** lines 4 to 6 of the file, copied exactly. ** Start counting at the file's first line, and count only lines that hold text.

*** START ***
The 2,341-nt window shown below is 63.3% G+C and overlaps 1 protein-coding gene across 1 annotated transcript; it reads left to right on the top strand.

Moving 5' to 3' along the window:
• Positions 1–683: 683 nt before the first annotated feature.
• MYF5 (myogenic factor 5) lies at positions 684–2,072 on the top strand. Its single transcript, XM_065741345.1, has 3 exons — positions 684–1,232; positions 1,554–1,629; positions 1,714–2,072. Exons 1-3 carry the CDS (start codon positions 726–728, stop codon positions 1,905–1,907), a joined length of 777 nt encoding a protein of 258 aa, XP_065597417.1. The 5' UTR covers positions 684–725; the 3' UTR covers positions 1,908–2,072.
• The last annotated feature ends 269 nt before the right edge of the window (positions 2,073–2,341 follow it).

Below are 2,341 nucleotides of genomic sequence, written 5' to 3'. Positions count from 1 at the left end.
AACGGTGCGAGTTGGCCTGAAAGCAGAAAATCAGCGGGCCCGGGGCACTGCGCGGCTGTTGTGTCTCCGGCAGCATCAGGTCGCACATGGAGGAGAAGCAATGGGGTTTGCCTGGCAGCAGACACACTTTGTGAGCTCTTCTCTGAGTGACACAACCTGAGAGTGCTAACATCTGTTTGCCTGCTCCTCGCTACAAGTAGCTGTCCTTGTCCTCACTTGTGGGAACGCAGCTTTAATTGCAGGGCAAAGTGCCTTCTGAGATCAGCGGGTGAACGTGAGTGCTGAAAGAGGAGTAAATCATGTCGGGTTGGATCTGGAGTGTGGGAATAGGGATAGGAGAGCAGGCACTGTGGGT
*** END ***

• MYF5 (myogenic factor 5) lies at positions 684–2,072 on the top strand. Its single transcript, XM_065741345.1, has 3 exons — positions 684–1,232; positions 1,554–1,629; positions 1,714–2,072. Exons 1-3 carry the CDS (start codon positions 726–728, stop codon positions 1,905–1,907), a joined length of 777 nt encoding a protein of 258 aa, XP_065597417.1. The 5' UTR covers positions 684–725; the 3' UTR covers positions 1,908–2,072.
• The last annotated feature ends 269 nt before the right edge of the window (positions 2,073–2,341 follow it).

Below are 2,341 nucleotides of genomic sequence, written 5' to 3'. Positions count from 1 at the left end.